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Phillies shortstop search: Carlos Correa is a proven hitter, but is he durable enough?

Correa is adept at getting on base and his defense is strong enough. The question is whether he can stay healthy over the course of a long-term deal.

Shortstop Carlos Correa batted .291 with 22 home runs for the Twins this season.
Shortstop Carlos Correa batted .291 with 22 home runs for the Twins this season.Read moreCarlos Osorio / AP

Last in a four-part series on the star free-agent shortstops who are expected to draw interest from numerous teams, including the Phillies.

When shortstop Carlos Correa opted out of his three year, $105 million deal with the Minnesota Twins this offseason, he sent a clear message to the rest of the baseball world: He thinks he is worth more, and is willing to test that theory in the free-agent market.

Luckily for Correa, there are teams out there — like the Phillies — who are willing to pay big to get what they need, but the question is whether Correa fits that mold. He reportedly wants a deal in the eight-year range, and while Correa is young — he turned 28 on Sept. 22 — his durability could be questioned.

» READ MORE: Phillies shortstop search: Dansby Swanson is elite on defense and a leader, but he’s a streaky hitter

The shortstop played 136 regular-season games in 2022 and 148 games in 2021 but just 75 in 2019 and 110 in 2018. Correa has a lengthy injury history that includes serious back discomfort that sidelined him for parts of 2018 and 2019 seasons. While he is undoubtedly athletic, signing him to an eight-year deal would involve some risk.

Correa’s main strength lies in his offense — particularly his ability to get on base. He posted a 140 OPS+ in 2022, and his .366 on-base percentage ranked second among all big league shortstops (behind Xander Bogaerts’ .377). He has good plate discipline — walking at a 10.3% clip in 2022, which, like his OBP, ranked second among all MLB shortstops — and he ranked third among that group in batting average at .291.

The other side of his game is a more complicated story. Correa’s defensive metrics took a dip this past season, but talent evaluators said the eye test suggested that his defense was better than the numbers indicated. In 2022, Correa saw his outs above average fall from 12 to minus-3, and his defensive runs saved fall from 20 to three. This was an unexpected change, given that Correa was rated the third-best defensive shortstop from 2018-21 with a plus-49 OAA. (Outs above average is a range-based metric that shows how many outs a player has saved. Defensive runs saved measures a player’s entire defensive performance by attempting to measure how many runs a defender saved.)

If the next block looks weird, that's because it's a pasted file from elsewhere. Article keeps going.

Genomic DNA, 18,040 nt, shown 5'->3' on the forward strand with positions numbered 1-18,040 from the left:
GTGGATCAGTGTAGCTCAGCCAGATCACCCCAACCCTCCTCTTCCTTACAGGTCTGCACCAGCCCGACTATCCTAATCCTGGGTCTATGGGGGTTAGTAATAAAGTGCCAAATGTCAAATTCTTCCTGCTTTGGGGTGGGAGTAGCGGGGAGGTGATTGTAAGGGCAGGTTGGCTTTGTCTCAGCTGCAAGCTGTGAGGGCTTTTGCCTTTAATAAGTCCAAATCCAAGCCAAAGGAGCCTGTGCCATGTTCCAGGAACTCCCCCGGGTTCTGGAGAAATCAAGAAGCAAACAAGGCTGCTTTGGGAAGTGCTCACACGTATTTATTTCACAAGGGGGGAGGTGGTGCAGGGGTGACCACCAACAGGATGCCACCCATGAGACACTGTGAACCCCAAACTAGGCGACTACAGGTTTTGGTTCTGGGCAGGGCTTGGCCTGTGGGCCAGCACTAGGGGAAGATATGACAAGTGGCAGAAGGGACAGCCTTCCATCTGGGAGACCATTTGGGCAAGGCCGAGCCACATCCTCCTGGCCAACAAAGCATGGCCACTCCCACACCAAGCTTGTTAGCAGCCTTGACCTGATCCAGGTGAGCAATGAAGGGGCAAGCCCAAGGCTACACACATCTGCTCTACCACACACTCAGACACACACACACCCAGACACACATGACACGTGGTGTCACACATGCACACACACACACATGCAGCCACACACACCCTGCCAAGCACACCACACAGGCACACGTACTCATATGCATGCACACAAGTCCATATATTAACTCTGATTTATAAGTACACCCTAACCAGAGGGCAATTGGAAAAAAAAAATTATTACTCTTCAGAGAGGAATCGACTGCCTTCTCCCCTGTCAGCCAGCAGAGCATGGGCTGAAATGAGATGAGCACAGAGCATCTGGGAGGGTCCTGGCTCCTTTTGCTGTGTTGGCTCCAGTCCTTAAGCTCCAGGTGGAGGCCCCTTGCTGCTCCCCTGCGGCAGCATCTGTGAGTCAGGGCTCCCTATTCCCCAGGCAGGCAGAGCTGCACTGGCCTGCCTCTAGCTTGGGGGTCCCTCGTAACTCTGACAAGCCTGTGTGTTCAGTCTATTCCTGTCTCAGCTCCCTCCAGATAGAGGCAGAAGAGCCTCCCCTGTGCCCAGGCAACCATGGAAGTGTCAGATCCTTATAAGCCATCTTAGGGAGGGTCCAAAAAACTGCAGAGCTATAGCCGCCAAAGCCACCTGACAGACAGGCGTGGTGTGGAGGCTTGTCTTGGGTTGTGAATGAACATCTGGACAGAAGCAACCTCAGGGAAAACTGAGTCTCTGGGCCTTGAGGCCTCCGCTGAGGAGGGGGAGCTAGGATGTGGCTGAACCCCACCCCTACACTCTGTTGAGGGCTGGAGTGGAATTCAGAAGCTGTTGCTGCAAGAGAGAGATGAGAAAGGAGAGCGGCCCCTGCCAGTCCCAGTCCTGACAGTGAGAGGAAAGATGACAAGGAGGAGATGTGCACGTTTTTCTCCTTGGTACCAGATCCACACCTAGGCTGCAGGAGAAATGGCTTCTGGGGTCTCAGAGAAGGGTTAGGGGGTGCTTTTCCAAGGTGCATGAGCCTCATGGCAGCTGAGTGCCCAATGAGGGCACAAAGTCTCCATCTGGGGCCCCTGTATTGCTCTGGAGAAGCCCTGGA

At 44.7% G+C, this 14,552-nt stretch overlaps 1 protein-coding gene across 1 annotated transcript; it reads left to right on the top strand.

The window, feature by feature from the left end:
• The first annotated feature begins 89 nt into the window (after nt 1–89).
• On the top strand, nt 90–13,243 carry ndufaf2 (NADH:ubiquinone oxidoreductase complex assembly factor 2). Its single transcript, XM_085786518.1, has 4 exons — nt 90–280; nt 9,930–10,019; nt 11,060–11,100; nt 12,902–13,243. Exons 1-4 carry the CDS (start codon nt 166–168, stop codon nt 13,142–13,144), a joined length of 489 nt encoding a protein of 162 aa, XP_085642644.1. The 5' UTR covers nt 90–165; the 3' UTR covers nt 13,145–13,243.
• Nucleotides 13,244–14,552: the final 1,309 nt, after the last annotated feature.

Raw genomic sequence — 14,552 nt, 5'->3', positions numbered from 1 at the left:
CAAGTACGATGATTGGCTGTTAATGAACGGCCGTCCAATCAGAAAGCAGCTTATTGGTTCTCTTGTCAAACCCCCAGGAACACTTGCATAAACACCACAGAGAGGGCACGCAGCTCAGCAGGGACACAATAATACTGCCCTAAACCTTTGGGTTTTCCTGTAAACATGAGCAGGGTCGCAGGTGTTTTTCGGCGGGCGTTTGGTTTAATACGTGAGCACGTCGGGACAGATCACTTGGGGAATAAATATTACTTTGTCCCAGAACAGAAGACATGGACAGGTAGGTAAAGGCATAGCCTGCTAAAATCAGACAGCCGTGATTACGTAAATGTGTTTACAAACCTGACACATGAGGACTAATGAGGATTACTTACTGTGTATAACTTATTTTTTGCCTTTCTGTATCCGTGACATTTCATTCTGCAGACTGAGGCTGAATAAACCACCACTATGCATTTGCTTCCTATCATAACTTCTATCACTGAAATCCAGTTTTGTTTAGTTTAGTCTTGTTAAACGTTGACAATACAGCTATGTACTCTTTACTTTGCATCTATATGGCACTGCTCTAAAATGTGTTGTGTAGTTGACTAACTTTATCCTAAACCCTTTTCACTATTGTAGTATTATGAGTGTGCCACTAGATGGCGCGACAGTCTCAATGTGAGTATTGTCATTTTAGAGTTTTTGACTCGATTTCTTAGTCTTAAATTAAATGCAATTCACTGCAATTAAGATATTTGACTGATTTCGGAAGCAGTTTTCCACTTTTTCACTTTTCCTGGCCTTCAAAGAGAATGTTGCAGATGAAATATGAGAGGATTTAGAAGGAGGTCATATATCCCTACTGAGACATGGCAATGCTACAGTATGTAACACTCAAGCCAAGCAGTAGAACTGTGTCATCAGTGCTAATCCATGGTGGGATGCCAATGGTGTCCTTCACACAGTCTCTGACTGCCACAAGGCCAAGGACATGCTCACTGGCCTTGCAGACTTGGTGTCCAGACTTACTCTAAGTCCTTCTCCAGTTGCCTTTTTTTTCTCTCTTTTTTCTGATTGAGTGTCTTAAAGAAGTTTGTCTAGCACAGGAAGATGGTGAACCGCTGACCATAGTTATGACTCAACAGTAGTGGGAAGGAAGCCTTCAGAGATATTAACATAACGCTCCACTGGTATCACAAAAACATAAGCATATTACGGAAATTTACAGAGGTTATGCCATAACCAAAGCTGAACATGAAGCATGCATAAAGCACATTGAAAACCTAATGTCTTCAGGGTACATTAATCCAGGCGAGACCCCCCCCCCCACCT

» READ MORE: Phillies’ shortstop search: Xander Bogaerts’ offense is elite, but will he need to change positions?

Nevertheless, given Correa’s overall track record, and his strong arm, there is reason to believe that the dip was a product of fluky plays, rather than an overall defensive decline.

Off the field, Correa is known for his leadership (and his involvement in the 2017 Astros cheating scandal, but we’ll get to that in a moment). Following his seven seasons in Houston, he came to Minnesota and quickly stepped into a leadership role. He used both his bilingual skills — Correa is a native of Ponce, Puerto Rico — and his deep knowledge of the game to bring the clubhouse together. He established himself as a face-of-the-franchise type of player.

The Phillies already have a face of the franchise in Bryce Harper, which could make Philadelphia less of an appealing landing spot, from Correa’s perspective. But his leadership skills would be more than welcome. And he already has a familiar face in backup catcher Garrett Stubbs, who played with Correa in Houston from 2019-21.

Five years after the Astros won the 2017 World Series, Correa is still synonymous with the team’s cheating scandal, mainly because he was up front about it. He admitted on camera in February 2020 that he used the team’s trash can-banging system to anticipate which pitches were coming, and there’s no denying that Correa benefited from it. He batted a career high .315 that season, with 24 home runs, a .391 on-base percentage and a .941 OPS.

» READ MORE: Phillies’ shortstop search: Trea Turner would bring speed, solid contact to a power-packed offense

The shortstop also confronted the hostility that came in the months after the cheating scandal broke, in a way that his former Astros teammates did not. Correa was more willing to call out other players around the league when they began to criticize the Astros.

Of the four big-name free-agent shortstops on the market, there are certainly better fits for the Phillies than Correa. But his ability to get on base would be a big asset for them, and as long as he stays healthy, he should be able to provide good defense at shortstop for several years.